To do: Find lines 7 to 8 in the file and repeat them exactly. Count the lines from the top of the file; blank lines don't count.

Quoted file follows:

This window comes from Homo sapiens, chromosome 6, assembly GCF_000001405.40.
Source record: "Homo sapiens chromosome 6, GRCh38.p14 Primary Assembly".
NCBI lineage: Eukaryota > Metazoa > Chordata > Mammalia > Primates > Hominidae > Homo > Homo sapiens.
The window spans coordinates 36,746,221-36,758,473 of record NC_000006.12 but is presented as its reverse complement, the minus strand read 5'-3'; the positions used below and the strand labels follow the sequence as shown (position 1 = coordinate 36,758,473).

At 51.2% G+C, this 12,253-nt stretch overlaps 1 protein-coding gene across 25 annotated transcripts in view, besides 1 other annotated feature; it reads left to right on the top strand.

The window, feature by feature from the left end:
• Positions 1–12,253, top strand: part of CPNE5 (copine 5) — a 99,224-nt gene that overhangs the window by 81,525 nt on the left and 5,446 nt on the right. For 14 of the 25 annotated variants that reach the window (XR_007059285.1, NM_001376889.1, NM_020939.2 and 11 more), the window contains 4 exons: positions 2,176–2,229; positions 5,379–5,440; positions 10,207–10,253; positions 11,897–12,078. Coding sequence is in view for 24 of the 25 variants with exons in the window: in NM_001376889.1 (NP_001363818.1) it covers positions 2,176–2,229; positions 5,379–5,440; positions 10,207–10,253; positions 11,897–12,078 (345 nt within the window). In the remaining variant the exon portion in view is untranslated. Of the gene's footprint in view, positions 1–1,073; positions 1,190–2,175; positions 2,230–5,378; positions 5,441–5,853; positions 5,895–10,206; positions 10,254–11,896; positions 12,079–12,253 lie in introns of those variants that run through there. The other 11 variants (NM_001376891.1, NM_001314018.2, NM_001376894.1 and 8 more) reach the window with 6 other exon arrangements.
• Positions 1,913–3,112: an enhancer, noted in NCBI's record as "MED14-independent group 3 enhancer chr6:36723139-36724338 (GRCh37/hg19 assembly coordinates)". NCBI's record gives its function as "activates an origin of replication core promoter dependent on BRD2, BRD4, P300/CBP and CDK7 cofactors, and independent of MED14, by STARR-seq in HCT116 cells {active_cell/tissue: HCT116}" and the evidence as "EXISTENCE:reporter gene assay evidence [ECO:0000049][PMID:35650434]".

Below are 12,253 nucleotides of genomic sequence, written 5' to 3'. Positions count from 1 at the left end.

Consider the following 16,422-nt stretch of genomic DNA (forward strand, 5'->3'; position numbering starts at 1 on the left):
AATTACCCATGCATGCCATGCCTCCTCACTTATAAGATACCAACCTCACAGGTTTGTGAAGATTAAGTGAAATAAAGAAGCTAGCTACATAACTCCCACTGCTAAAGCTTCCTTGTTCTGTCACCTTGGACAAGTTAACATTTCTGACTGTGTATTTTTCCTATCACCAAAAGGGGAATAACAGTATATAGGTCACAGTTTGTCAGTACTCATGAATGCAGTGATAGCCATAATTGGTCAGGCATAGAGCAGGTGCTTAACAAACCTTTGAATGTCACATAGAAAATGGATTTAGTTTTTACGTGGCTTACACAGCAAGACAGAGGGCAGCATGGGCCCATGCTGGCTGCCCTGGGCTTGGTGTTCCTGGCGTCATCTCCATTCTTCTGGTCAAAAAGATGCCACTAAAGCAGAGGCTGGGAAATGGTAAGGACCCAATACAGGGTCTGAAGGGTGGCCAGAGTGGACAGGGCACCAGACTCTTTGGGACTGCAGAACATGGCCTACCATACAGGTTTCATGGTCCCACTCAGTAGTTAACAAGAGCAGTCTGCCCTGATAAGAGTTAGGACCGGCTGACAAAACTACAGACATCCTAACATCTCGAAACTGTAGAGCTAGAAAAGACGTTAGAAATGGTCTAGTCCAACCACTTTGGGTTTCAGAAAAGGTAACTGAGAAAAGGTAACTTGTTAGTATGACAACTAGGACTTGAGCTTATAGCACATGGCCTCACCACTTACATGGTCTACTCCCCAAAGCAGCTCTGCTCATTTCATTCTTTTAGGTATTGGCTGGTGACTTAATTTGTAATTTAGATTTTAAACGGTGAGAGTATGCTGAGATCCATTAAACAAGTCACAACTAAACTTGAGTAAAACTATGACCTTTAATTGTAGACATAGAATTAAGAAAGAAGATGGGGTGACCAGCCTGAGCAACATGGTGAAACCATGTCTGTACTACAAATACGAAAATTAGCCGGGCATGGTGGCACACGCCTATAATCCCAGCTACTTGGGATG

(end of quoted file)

• Positions 1–12,253, top strand: part of CPNE5 (copine 5) — a 99,224-nt gene that overhangs the window by 81,525 nt on the left and 5,446 nt on the right. For 14 of the 25 annotated variants that reach the window (XR_007059285.1, NM_001376889.1, NM_020939.2 and 11 more), the window contains 4 exons: positions 2,176–2,229; positions 5,379–5,440; positions 10,207–10,253; positions 11,897–12,078. Coding sequence is in view for 24 of the 25 variants with exons in the window: in NM_001376889.1 (NP_001363818.1) it covers positions 2,176–2,229; positions 5,379–5,440; positions 10,207–10,253; positions 11,897–12,078 (345 nt within the window). In the remaining variant the exon portion in view is untranslated. Of the gene's footprint in view, positions 1–1,073; positions 1,190–2,175; positions 2,230–5,378; positions 5,441–5,853; positions 5,895–10,206; positions 10,254–11,896; positions 12,079–12,253 lie in introns of those variants that run through there. The other 11 variants (NM_001376891.1, NM_001314018.2, NM_001376894.1 and 8 more) reach the window with 6 other exon arrangements.
• Positions 1,913–3,112: an enhancer, noted in NCBI's record as "MED14-independent group 3 enhancer chr6:36723139-36724338 (GRCh37/hg19 assembly coordinates)". NCBI's record gives its function as "activates an origin of replication core promoter dependent on BRD2, BRD4, P300/CBP and CDK7 cofactors, and independent of MED14, by STARR-seq in HCT116 cells {active_cell/tissue: HCT116}" and the evidence as "EXISTENCE:reporter gene assay evidence [ECO:0000049][PMID:35650434]".